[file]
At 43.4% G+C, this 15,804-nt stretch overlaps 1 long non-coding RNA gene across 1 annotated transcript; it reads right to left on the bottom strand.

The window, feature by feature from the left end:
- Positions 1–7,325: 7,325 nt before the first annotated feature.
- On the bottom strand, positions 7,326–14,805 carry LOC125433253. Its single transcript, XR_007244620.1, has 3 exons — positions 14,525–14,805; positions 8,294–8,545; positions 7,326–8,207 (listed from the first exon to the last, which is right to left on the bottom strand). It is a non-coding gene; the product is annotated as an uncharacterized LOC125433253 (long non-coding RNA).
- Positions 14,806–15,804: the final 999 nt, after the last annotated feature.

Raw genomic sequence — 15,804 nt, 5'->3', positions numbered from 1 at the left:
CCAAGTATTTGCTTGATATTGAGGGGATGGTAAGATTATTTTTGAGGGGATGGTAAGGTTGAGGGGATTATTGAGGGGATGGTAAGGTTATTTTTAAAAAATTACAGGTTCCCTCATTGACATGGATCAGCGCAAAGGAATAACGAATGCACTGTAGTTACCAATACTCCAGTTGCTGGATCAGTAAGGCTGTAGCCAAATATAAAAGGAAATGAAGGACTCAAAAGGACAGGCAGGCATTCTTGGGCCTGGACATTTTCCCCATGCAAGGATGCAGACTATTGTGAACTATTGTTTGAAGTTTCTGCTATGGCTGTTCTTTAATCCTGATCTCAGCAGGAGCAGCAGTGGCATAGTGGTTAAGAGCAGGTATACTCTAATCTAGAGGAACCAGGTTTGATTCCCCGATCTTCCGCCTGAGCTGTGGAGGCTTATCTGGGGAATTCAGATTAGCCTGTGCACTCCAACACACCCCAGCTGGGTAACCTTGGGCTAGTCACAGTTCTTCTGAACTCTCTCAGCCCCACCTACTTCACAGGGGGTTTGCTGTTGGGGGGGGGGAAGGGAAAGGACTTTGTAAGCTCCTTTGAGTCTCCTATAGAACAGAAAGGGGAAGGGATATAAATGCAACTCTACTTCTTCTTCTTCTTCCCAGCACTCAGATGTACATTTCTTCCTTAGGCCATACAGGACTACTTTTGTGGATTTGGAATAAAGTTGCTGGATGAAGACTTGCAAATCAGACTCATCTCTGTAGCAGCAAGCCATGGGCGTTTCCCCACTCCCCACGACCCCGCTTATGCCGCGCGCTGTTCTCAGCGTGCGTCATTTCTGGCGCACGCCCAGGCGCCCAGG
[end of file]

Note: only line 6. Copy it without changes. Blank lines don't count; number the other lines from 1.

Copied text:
Raw genomic sequence — 15,804 nt, 5'->3', positions numbered from 1 at the left: